Correlative species distribution modelling (SDM) can be a useful tool to quantify a species’ realized niche and to predict its potential distribution for non-native ranges. The agamid lizard Calotes versicolor s.l. belongs to the most widely distributed reptile taxa worldwide. In the past, C. versicolor s.l. has been introduced to several countries, including regions in the Oriental, the Neotropical and the Afrotropical realms, where strong negative impact on the local fauna is assumed. Due to the complicated taxonomy and the existence of several cryptic species, which are covered by this taxon, we used C. versicolor sensu lato and its four subtaxa (C. versicolor sensu stricto, C. irawadi, C. vultuosus, C. farooqi) as target species to (1) compute correlative SDMs for C. versicolor s.l. and its subtaxa and project them across the globe to highlight climatically suitable areas of risk for future invasion and (2) based on the ecological niche concept, we investigate if the species complex expanded its realized climatic niche during the invasion process. We use two different SDM approaches, namely n-dimensional hypervolumes and Maxent. N-dimensional hypervolumes are a non-hierarchically ranked approach, which is a useful tool to investigate the expansion in the realized niche, while Maxent, a hierarchically ranked model, is used to focus on potentially suitable areas for future invasion. We calculated two final models for C. versicolor s.l., one based on records from the native range and one based on records from the native and invaded range, as well as one model for each subtaxon. Our results show a geographic expansion into novel climatic conditions as well as an expansion in the realized niche. Our results reveal that C. versicolor s.l. is currently inhabiting 13% of its potential range but could find suitable climatic conditions on a global surface area between 14,025,100 km2 and 53,142,600 km2. Our predictions reveal large areas of highly suitable climatic conditions for the Oriental, Australian, Afrotropical and Neotropical realms, whereas only small regions of the Palearctic and Nearctic realms provide moderately suitable conditions. Further, some localities, especially those with a high amount of human traffic like ports or airports, might act as multiplicators and might therefore be a stepping stone into further areas.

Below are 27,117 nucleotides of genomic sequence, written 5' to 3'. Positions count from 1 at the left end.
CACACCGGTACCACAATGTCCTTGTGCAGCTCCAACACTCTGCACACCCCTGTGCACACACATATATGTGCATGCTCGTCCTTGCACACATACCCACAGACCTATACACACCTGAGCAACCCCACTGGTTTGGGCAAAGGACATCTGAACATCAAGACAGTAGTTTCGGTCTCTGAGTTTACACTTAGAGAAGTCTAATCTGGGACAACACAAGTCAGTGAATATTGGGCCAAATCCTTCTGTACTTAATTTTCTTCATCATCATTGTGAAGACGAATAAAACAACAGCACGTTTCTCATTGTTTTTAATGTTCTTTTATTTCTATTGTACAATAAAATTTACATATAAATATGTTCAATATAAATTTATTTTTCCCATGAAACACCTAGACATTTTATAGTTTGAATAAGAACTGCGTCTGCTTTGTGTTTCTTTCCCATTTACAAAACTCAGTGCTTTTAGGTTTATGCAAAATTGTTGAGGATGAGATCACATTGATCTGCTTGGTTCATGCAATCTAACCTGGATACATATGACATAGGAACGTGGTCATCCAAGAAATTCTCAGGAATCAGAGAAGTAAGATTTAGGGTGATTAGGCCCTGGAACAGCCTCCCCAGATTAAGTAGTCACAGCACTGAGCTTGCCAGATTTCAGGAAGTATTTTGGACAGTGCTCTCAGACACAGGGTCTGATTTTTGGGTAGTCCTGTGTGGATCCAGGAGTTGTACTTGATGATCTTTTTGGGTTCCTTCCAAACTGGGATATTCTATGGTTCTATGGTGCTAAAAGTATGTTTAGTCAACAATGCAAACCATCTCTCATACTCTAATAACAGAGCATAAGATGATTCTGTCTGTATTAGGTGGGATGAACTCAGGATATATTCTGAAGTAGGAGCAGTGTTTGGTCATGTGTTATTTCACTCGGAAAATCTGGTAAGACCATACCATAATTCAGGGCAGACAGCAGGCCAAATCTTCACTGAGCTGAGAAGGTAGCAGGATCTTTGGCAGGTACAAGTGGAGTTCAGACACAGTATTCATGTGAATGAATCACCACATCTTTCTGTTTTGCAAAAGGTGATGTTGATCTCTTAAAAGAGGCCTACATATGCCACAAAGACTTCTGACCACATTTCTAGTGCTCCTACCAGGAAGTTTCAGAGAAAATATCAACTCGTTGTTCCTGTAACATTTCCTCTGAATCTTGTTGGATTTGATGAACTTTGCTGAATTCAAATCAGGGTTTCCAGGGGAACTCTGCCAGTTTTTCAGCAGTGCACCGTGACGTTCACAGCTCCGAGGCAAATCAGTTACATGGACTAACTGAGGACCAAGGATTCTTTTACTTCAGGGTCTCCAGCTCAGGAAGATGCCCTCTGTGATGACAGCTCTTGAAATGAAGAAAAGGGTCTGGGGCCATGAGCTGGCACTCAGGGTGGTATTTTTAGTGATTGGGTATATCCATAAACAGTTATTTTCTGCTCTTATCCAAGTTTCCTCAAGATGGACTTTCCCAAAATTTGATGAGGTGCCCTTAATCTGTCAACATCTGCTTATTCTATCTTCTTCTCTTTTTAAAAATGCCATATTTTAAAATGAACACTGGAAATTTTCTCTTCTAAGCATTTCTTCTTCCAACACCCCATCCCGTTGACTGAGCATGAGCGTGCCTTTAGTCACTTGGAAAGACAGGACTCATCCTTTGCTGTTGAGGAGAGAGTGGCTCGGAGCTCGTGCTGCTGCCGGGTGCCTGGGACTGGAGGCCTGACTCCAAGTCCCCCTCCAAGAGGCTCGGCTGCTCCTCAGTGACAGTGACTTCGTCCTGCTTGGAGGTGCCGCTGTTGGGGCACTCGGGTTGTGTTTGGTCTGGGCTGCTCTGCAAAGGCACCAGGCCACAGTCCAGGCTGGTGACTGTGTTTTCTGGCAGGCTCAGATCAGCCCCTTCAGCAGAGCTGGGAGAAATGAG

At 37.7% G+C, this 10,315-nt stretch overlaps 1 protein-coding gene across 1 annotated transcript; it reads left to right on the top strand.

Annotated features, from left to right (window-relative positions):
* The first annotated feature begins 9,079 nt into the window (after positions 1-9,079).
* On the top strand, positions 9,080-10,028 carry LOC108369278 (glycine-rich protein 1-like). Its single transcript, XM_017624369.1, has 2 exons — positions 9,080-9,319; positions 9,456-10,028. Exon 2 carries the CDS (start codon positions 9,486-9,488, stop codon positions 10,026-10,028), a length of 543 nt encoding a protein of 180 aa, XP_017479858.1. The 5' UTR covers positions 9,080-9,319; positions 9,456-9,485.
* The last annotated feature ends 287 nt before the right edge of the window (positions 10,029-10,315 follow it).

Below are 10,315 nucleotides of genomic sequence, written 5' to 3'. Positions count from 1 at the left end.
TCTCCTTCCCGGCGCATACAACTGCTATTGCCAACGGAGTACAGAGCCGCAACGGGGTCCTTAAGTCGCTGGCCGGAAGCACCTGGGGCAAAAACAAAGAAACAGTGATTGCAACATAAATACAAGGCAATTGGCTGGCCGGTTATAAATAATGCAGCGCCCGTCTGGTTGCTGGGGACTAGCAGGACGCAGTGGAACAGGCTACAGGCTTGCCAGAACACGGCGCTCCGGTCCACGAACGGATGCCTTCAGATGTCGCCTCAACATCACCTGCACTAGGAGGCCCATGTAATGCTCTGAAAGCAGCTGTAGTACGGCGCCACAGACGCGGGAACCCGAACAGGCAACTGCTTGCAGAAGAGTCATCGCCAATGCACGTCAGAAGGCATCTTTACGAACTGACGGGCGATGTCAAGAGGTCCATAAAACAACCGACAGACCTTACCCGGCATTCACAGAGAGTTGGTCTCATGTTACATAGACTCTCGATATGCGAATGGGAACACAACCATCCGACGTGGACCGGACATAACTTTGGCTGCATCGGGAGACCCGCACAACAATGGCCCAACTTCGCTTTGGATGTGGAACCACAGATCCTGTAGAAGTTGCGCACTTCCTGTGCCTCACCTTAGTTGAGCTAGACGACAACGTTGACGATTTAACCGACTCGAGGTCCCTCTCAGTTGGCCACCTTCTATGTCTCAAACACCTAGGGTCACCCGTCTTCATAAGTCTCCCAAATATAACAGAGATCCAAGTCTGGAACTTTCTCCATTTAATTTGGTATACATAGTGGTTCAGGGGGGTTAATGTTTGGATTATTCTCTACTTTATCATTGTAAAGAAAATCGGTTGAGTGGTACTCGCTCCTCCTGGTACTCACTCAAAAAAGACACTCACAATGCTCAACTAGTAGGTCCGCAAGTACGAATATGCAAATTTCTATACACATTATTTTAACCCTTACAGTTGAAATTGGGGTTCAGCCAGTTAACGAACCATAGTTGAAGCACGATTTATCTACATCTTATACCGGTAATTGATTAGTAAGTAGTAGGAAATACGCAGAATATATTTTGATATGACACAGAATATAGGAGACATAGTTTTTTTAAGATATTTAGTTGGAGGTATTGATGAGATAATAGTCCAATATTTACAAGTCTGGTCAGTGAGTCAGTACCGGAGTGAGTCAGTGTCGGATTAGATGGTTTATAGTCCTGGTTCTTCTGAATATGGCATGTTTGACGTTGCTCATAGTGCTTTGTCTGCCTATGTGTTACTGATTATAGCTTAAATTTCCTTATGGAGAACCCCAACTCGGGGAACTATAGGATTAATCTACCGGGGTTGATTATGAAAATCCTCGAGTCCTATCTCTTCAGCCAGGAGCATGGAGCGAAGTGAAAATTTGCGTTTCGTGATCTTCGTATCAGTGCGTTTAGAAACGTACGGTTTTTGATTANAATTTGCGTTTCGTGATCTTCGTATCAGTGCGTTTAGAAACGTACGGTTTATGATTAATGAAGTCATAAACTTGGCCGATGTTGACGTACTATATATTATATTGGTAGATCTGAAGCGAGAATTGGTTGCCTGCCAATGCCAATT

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Species richness and composition of Caribbean aquatic entomofauna: role of climate, island area, and distance to mainland

From a literature review, we constructed a database comprising >1000 freshwater insect species (especially Odonata, Coleoptera, Trichoptera, Ephemeroptera; OCTE) in 26 Geographical Caribbean Units (GCU) and quantified local filtering (climate heterogeneity, annual rainfall, annual temperature), geography (area, distance from the mainland) and emergence age as a proxy for island ontogeny. We investigated the relative role of these variables on the species richness, endemism and composition of the units using island species-area relationship (ISAR), generalised linear modelling (GLM) and nonmetric multidimensional scaling (NMDS). In addition, we analysed the spatial patterns of species richness and composition using Moran’s I index. ISAR generally demonstrated one or two thresholds and continuous or discontinuous responses according to OCTE groups. A small island effect could be detected for Trichoptera and Ephemeroptera richness, whereas Odonata and Coleoptera only demonstrated differences in slope between smaller and larger GCUs. Area, climate heterogeneity, maximal rainfall and distance from mainland were major drivers of species composition in GCUs, whereas local climate variables were of main importance for the endemism rate. Due to the potential complexity of the Caribbean island ontogeny, middle-stage islands had an expected higher freshwater invertebrate richness than younger ones but an unexpected lower richness compared to older islands. Finally, the degree of colonization of islands was linked to the dispersal ability of species, with Odonata and Coleoptera having larger distribution ranges than Trichoptera and Ephemeroptera, which were more restricted by their comparatively narrow ecological niches. The high endemism (>60%) found in the Caribbean freshwaters calls for more conservation effort in managing these highly threatened freshwater environments.

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Biogeographic and β-diversity patterns for southern Africa’s native freshwater fishes: a synthesis